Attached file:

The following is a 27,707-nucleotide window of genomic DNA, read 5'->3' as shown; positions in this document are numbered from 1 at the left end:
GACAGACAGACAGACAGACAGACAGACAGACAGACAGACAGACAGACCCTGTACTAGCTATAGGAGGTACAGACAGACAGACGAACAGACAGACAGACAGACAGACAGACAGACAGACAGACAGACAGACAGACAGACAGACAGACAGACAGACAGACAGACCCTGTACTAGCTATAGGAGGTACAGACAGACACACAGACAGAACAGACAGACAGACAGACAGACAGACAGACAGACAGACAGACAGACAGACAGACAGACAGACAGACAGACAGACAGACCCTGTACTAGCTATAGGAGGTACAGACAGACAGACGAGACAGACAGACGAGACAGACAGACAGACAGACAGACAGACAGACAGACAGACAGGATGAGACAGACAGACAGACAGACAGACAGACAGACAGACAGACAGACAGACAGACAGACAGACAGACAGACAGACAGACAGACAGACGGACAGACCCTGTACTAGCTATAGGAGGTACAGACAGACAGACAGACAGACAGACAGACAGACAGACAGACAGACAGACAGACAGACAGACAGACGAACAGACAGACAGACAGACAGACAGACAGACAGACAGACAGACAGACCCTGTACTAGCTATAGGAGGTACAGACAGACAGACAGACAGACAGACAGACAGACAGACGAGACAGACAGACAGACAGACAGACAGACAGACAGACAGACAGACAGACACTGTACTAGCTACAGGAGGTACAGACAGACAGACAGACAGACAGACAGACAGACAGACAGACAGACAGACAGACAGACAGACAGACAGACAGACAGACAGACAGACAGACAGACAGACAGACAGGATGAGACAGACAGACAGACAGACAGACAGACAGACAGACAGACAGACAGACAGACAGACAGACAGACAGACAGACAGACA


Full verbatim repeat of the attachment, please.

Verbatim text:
The following is a 27,707-nucleotide window of genomic DNA, read 5'->3' as shown; positions in this document are numbered from 1 at the left end:
GACAGACAGACAGACAGACAGACAGACAGACAGACAGACAGACAGACCCTGTACTAGCTATAGGAGGTACAGACAGACAGACGAACAGACAGACAGACAGACAGACAGACAGACAGACAGACAGACAGACAGACAGACAGACAGACAGACAGACAGACAGACCCTGTACTAGCTATAGGAGGTACAGACAGACACACAGACAGAACAGACAGACAGACAGACAGACAGACAGACAGACAGACAGACAGACAGACAGACAGACAGACAGACAGACAGACAGACCCTGTACTAGCTATAGGAGGTACAGACAGACAGACGAGACAGACAGACGAGACAGACAGACAGACAGACAGACAGACAGACAGACAGACAGGATGAGACAGACAGACAGACAGACAGACAGACAGACAGACAGACAGACAGACAGACAGACAGACAGACAGACAGACAGACAGACAGACGGACAGACCCTGTACTAGCTATAGGAGGTACAGACAGACAGACAGACAGACAGACAGACAGACAGACAGACAGACAGACAGACAGACAGACAGACGAACAGACAGACAGACAGACAGACAGACAGACAGACAGACAGACAGACCCTGTACTAGCTATAGGAGGTACAGACAGACAGACAGACAGACAGACAGACAGACAGACGAGACAGACAGACAGACAGACAGACAGACAGACAGACAGACAGACAGACACTGTACTAGCTACAGGAGGTACAGACAGACAGACAGACAGACAGACAGACAGACAGACAGACAGACAGACAGACAGACAGACAGACAGACAGACAGACAGACAGACAGACAGACAGACAGACAGGATGAGACAGACAGACAGACAGACAGACAGACAGACAGACAGACAGACAGACAGACAGACAGACAGACAGACAGACAGACA